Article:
Brief Intervention Talking Therapies
People struggling with mental health issues can get up to five free sessions with a mental health
clinician to assess, treat and / or refer to other health services if needed.
Our clinicians are English speaking, however interpreters are available if needed.
Sessions are free and confidential. Click here to find out more.
1737, need to talk?
Anyone feeling stressed, anxious, worried, depressed, needing advice on mental health or addictions issues can free call or text 1737 any time, 24 hours a day to speak to a mental health
Reading in Mind book scheme for mental health and wellbeing
If you or someone you know is experiencing a mental health issue like anxiety, depression, post-traumatic stress disorder or worry, reading books on the issue can help you better manage your mental health and wellbeing. The Reading in Mind book scheme provides selected books and other resources (e-books, DVDs and CDs) on a wide range of mental health and wellbeing topics.
The selected books come reviewed and/or recommended by mental health professionals, the Mental Health Foundation of New Zealand, the Christchurch City Libraries or the Christchurch-based Mental Health Education Resource Centre (MHERC). Some of the books have been recommended by other, similar book schemes available in New Zealand or internationally. Some may also come recommended by users of Reading in Mind. You can choose a book (or other resource) from the book lists on the website. Your health provider or local librarian can also help you choose a book. You can check out the book at your library or place a hold on it if it is not available at your local library. MHERC can post books out to you and will include a pre-paid post bag for returning books.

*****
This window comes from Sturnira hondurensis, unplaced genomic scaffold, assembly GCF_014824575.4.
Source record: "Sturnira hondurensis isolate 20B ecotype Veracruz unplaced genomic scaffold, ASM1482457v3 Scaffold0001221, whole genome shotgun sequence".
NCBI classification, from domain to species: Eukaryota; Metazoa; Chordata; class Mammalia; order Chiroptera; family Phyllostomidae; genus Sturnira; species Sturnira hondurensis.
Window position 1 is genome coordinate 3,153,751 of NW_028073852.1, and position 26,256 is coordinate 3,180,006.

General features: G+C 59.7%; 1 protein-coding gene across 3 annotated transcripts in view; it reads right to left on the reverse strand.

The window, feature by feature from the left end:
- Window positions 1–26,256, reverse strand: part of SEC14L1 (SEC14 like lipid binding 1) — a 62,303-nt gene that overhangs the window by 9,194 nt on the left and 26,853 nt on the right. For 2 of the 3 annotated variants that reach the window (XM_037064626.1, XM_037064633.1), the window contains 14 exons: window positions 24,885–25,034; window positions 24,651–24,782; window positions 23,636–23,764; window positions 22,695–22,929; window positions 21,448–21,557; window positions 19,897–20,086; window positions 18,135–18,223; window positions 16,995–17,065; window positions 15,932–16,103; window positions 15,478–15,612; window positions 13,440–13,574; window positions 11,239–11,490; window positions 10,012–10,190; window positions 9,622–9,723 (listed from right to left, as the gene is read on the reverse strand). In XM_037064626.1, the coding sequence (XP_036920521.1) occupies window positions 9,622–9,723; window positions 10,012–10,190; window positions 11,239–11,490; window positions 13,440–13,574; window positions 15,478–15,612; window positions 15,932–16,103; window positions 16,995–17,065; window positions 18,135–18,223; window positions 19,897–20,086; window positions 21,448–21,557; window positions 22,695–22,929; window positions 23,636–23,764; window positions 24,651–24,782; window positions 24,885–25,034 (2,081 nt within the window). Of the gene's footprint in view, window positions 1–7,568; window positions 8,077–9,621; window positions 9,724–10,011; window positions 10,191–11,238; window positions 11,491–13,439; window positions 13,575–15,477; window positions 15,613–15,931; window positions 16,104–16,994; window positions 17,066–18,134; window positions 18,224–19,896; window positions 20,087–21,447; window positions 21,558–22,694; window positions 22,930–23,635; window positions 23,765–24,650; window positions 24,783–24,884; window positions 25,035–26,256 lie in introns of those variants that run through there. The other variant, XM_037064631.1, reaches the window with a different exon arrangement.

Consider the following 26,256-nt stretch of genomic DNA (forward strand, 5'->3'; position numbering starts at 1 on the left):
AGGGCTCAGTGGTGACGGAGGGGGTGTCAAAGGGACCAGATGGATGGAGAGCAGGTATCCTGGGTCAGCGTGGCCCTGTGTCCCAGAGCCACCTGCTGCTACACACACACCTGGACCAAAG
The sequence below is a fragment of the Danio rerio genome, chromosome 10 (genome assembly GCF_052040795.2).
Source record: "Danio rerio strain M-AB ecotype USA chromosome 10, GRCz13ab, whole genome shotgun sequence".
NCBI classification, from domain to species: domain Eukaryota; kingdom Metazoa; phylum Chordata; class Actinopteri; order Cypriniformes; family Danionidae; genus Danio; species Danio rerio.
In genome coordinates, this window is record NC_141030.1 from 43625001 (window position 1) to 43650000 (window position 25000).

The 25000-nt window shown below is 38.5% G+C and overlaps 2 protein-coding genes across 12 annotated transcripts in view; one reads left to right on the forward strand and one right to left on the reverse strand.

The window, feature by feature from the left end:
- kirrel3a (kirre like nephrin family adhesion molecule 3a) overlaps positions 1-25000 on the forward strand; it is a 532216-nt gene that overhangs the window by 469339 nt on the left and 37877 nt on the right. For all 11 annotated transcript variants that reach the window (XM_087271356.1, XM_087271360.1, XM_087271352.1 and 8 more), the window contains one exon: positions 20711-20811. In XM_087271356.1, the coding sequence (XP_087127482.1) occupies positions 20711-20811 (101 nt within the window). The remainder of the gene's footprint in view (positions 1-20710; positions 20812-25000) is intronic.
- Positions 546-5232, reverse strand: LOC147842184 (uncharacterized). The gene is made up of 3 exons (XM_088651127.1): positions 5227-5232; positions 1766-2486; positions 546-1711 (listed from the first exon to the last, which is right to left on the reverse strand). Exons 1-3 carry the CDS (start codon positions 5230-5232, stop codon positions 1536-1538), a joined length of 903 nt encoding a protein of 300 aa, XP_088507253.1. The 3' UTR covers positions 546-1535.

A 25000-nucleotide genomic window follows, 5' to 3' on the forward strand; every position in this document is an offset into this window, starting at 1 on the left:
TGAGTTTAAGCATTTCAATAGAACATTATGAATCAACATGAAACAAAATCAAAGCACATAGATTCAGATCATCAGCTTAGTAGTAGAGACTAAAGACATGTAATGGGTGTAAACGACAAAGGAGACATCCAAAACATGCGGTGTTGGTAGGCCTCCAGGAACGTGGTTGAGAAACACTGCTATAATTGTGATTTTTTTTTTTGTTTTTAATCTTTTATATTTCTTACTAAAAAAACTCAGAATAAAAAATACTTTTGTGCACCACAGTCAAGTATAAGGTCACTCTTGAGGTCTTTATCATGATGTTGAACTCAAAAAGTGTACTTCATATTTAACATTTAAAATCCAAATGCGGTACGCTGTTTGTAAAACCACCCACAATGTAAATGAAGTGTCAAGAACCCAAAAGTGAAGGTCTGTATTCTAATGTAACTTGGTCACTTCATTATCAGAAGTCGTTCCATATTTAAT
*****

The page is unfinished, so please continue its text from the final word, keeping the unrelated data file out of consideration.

Once you have read the book, you can to discuss what you have learned with your health provider or librarian. You can provide feedback on the book via the feedback form available on the website.
Visit Reading in Mind at www.readinginmind.org.nz
Physical health checks
People with mental health conditions are reminded that it is just as important to look after your physical health. You should have an appointment with their GP at least once a year for a physical health check, especially if you are taking antipsychotic or opioid substitution medications.
Funding can sometimes be provided to assist with doctors fees if this is a barrier – please
discuss this with your GP.
Where to get help
Your GP is the best person to talk to about your mental health. They will be able to offer advice and point you to other services if needed.
MHERC (Mental Health Education & Resource Centre) is a helpful place for other mental health information and services. Visit the MHERC website for more information.
Partnership Community Workers
If you don’t have a regular GP, Partnership Community Workers (PCWs) can also help you connect to a practice and other health care you need, including mental health services. PCWs can help you:
- enrol at a Pegasus Health General Practice
- get to your doctor/hospital appointments, if transport is a problem for you
- visit Work and Income, if you find it difficult to pay for the doctor
- find other Community Services to support you.